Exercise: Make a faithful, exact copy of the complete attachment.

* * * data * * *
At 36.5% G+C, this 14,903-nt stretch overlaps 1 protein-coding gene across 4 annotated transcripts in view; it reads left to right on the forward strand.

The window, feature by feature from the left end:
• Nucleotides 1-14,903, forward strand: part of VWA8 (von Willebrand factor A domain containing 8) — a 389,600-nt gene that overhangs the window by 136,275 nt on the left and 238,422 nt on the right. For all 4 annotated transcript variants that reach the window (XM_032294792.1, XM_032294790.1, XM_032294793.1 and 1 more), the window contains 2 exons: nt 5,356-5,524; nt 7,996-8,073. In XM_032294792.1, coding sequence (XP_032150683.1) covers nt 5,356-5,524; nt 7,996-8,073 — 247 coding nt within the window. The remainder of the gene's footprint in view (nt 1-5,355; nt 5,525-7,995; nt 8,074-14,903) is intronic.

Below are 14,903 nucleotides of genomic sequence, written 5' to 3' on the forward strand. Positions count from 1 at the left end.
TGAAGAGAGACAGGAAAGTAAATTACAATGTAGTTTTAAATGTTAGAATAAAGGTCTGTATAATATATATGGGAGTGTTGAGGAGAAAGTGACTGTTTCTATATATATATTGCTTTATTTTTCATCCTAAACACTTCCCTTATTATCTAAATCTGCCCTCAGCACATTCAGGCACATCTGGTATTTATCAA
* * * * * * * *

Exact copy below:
At 36.5% G+C, this 14,903-nt stretch overlaps 1 protein-coding gene across 4 annotated transcripts in view; it reads left to right on the forward strand.

The window, feature by feature from the left end:
• Nucleotides 1-14,903, forward strand: part of VWA8 (von Willebrand factor A domain containing 8) — a 389,600-nt gene that overhangs the window by 136,275 nt on the left and 238,422 nt on the right. For all 4 annotated transcript variants that reach the window (XM_032294792.1, XM_032294790.1, XM_032294793.1 and 1 more), the window contains 2 exons: nt 5,356-5,524; nt 7,996-8,073. In XM_032294792.1, coding sequence (XP_032150683.1) covers nt 5,356-5,524; nt 7,996-8,073 — 247 coding nt within the window. The remainder of the gene's footprint in view (nt 1-5,355; nt 5,525-7,995; nt 8,074-14,903) is intronic.

Below are 14,903 nucleotides of genomic sequence, written 5' to 3' on the forward strand. Positions count from 1 at the left end.
TGAAGAGAGACAGGAAAGTAAATTACAATGTAGTTTTAAATGTTAGAATAAAGGTCTGTATAATATATATGGGAGTGTTGAGGAGAAAGTGACTGTTTCTATATATATATTGCTTTATTTTTCATCCTAAACACTTCCCTTATTATCTAAATCTGCCCTCAGCACATTCAGGCACATCTGGTATTTATCAA